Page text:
Key Takeaways

  • Visualize the chances of earning an A in different GE classes and look up any GE course.

  • Science GEs have the toughest curves, while visual and performance arts GEs are the most generous.

  • In some “easy” GE classes, curves can vary quite a bit between different lectures.

↓ Jump to visualization

Well-chosen general education classes can be great GPA boosters.

The latest Bruinwalk data offers an unprecedented look at letter-grade distributions of every class taught at UCLA between fall 2012 and fall 2015.

It’s also a great guide for choosing easy GE courses.

There are many ways to measure the difficulty of a GE class aside from grades – difficulty of content, workload and frequency of assessments, among other qualities.

In this post, we’ll use the percentage of students who got an A+, A or A- in a given class as our metric. While it does not depict complete grade distributions, the metric is the most intuitive one for students who want to choose GE classes that can boost their GPAs.

A’s boost grades. B’s and C’s? Not so much.

A bird’s-eye view of all GEs

In the following scatterplot, the x-axis shows the median percentage of students who earned A’s across different sections of a class. The y-axis shows the number of times the class was taught between fall 2012 and fall 2015.

A "frequently taught" class is one that has been offered at least five times since fall 2012. In an "easy" class, at least 60 percent of students earned A's. In a "hard" class, at most 30 percent of students earned A's. A "large" class had a median class size of at least 100 people, and a "small" class had a median class size of at most 40 people.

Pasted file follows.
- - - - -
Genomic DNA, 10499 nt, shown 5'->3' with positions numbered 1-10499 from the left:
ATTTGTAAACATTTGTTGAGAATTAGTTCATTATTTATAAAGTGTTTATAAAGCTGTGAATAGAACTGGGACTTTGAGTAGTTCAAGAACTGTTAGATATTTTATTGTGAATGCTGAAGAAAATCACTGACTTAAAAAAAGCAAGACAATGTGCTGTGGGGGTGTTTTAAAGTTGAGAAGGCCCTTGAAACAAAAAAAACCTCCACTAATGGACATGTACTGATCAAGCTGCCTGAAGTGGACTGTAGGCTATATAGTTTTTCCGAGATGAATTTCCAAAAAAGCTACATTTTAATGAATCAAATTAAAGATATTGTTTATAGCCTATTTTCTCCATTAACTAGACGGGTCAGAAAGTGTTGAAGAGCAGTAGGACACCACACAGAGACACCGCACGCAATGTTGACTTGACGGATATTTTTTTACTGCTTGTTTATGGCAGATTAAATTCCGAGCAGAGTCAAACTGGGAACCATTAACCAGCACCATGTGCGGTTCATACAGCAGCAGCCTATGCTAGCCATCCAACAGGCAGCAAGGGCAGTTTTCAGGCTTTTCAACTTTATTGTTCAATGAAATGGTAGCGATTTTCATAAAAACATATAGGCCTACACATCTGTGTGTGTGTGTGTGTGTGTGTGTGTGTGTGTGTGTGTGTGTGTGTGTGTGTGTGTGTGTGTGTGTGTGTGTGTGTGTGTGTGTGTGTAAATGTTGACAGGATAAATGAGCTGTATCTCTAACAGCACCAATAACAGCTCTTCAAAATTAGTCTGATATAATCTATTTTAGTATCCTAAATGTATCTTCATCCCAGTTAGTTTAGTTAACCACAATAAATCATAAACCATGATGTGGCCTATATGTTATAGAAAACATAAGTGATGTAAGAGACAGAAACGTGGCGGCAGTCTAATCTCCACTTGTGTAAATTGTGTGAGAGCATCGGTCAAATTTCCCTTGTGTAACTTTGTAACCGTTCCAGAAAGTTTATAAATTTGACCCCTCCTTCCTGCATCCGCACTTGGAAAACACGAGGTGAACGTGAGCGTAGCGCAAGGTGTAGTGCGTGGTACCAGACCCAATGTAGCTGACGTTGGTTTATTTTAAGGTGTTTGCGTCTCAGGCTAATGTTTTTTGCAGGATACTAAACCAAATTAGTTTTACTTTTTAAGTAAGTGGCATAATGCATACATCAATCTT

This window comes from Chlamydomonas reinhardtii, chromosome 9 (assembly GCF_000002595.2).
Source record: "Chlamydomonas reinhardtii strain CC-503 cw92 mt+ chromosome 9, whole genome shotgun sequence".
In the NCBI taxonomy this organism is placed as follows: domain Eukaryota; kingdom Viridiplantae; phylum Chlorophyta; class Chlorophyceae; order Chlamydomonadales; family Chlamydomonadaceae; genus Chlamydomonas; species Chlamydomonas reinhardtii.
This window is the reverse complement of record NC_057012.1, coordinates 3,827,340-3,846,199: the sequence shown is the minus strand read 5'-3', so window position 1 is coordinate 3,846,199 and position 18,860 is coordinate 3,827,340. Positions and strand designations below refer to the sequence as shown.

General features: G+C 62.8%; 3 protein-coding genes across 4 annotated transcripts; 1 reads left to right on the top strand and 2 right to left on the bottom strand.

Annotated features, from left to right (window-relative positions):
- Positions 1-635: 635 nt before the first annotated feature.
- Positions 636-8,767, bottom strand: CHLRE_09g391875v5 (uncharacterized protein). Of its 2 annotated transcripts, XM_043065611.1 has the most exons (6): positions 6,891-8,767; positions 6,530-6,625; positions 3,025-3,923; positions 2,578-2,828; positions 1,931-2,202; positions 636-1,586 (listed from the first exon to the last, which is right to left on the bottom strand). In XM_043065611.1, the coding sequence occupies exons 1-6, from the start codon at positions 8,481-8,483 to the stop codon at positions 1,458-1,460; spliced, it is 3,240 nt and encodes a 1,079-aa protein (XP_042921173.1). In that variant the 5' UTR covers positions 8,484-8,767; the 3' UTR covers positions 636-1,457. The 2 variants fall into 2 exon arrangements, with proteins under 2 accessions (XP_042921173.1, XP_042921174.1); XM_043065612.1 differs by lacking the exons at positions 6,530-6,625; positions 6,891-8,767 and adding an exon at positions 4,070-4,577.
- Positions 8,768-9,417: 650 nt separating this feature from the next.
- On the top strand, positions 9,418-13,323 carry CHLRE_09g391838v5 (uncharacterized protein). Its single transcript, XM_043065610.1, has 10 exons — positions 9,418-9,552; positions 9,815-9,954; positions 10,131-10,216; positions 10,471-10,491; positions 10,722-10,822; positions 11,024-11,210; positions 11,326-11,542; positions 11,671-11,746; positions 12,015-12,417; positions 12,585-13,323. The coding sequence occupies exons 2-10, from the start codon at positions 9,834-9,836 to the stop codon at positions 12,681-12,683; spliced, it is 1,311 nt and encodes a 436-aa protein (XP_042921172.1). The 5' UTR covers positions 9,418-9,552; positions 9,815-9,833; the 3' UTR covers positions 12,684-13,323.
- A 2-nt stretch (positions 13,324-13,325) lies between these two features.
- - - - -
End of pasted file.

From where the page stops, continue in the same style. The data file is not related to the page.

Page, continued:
Why science GEs have the toughest curves

When we examined average class grade distributions for each GE requirement, we concluded science GEs have the toughest curves.

On average, only 30 percent of students who took a physical sciences GE course earned A’s. Life science GEs follow, with an average of 40 percent of students earning A’s.

Students were twice as likely to earn A’s in a typical visual and performance arts class than in a life sciences class.

Check out the chart below.

Why might this be the case? Most North Campus classes have more favorable grade distributions than South Campus ones, but there may be another explanation.

Many of the tougher science GEs are actually core classes many South Campus students are required to take – and many are known to be “weeder” classes.

Science GEs
Subject CatalogNo Name PercentA

Fewer courses that fulfill social science or humanities GE requirements are prerequisite courses for North Campus students. Take a look at the literary and cultural GE courses listed below. It is less likely students enrolled in most of these GEs are competing to establish a strong GPA in curricula required by their major or in graduate school.

Literary and cultural GEs
Subject CatalogNo Name PercentA

Some GEs have very inconsistent curves between lectures

Median statistics don’t quite capture how some professors grade differently between their lectures. An analysis of complete grade distributions revealed some professors graded very differently lecture to lecture.